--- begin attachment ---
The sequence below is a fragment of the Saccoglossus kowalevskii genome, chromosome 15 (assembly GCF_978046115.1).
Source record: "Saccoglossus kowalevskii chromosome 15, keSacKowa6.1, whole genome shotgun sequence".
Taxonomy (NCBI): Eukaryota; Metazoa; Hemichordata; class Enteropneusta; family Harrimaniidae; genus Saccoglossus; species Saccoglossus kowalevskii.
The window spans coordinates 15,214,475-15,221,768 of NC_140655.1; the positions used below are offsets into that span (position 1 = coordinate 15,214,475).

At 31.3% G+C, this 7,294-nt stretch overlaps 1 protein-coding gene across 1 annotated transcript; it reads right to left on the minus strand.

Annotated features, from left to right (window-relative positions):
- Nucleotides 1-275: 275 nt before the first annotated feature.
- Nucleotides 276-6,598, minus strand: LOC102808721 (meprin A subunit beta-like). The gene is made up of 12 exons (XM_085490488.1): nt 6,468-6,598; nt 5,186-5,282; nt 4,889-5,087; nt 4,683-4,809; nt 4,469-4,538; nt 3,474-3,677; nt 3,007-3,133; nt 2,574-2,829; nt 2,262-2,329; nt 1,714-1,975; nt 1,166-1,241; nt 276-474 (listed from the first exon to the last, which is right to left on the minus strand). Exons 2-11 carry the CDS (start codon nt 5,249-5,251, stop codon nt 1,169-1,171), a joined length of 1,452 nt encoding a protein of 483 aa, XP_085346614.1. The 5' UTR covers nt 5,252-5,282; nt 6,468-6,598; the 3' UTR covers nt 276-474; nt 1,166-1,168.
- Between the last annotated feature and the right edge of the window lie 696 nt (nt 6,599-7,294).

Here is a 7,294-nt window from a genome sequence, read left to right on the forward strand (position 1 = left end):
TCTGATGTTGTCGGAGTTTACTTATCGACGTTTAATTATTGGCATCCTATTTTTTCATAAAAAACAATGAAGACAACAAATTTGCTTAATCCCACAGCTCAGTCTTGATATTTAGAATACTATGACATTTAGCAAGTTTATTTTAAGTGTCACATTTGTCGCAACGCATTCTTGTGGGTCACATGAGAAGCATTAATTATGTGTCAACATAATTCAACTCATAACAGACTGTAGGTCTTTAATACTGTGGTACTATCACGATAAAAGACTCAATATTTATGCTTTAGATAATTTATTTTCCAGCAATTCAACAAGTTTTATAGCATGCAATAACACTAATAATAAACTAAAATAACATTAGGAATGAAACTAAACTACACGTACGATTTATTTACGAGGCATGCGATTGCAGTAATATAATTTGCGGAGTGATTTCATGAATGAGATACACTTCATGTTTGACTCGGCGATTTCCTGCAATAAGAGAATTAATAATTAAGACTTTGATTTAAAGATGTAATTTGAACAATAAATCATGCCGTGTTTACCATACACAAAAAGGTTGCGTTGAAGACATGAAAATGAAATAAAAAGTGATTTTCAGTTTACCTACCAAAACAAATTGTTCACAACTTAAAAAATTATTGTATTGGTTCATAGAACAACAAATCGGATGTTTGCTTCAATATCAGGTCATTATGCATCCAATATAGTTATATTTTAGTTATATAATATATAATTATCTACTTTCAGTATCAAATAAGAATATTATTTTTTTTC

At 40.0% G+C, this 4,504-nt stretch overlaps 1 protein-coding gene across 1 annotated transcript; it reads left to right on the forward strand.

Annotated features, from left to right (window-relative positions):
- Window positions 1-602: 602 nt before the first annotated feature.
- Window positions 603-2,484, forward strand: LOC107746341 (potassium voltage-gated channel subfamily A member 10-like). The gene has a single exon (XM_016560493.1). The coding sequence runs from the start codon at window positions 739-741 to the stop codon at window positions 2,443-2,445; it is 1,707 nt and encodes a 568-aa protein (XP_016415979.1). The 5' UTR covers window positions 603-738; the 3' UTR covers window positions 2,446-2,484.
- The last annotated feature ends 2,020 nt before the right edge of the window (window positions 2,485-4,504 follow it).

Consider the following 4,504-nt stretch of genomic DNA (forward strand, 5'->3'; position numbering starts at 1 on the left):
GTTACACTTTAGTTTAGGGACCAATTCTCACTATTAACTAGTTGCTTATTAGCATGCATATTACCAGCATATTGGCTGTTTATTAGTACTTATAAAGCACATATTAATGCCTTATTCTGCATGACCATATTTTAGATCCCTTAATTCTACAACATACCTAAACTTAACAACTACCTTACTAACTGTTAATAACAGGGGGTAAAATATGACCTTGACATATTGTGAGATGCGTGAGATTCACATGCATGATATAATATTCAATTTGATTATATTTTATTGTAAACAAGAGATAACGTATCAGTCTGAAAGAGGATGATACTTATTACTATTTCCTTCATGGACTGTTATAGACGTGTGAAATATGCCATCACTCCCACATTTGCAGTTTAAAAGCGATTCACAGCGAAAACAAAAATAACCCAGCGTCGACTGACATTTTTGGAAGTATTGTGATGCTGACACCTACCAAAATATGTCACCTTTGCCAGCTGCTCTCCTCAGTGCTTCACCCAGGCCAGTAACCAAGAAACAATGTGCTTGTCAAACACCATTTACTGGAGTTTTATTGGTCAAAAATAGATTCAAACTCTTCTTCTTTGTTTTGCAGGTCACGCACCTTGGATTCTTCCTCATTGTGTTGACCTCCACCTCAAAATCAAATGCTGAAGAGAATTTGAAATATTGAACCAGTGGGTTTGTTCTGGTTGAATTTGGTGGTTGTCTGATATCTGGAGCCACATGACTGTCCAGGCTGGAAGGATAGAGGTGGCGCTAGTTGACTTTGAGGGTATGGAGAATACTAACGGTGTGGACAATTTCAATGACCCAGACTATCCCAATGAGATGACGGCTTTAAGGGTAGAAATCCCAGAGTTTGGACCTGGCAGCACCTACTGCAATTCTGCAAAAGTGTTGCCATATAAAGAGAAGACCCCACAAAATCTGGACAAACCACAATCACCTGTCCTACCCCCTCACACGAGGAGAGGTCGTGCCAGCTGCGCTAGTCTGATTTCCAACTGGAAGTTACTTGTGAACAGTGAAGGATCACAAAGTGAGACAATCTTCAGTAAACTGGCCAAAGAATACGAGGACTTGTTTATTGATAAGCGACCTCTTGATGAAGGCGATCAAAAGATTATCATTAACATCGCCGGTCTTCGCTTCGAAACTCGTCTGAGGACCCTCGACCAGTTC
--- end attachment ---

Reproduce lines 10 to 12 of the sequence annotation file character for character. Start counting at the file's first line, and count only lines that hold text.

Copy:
Here is a 7,294-nt window from a genome sequence, read left to right on the forward strand (position 1 = left end):
TCTGATGTTGTCGGAGTTTACTTATCGACGTTTAATTATTGGCATCCTATTTTTTCATAAAAAACAATGAAGACAACAAATTTGCTTAATCCCACAGCTCAGTCTTGATATTTAGAATACTATGACATTTAGCAAGTTTATTTTAAGTGTCACATTTGTCGCAACGCATTCTTGTGGGTCACATGAGAAGCATTAATTATGTGTCAACATAATTCAACTCATAACAGACTGTAGGTCTTTAATACTGTGGTACTATCACGATAAAAGACTCAATATTTATGCTTTAGATAATTTATTTTCCAGCAATTCAACAAGTTTTATAGCATGCAATAACACTAATAATAAACTAAAATAACATTAGGAATGAAACTAAACTACACGTACGATTTATTTACGAGGCATGCGATTGCAGTAATATAATTTGCGGAGTGATTTCATGAATGAGATACACTTCATGTTTGACTCGGCGATTTCCTGCAATAAGAGAATTAATAATTAAGACTTTGATTTAAAGATGTAATTTGAACAATAAATCATGCCGTGTTTACCATACACAAAAAGGTTGCGTTGAAGACATGAAAATGAAATAAAAAGTGATTTTCAGTTTACCTACCAAAACAAATTGTTCACAACTTAAAAAATTATTGTATTGGTTCATAGAACAACAAATCGGATGTTTGCTTCAATATCAGGTCATTATGCATCCAATATAGTTATATTTTAGTTATATAATATATAATTATCTACTTTCAGTATCAAATAAGAATATTATTTTTTTTC

At 40.0% G+C, this 4,504-nt stretch overlaps 1 protein-coding gene across 1 annotated transcript; it reads left to right on the forward strand.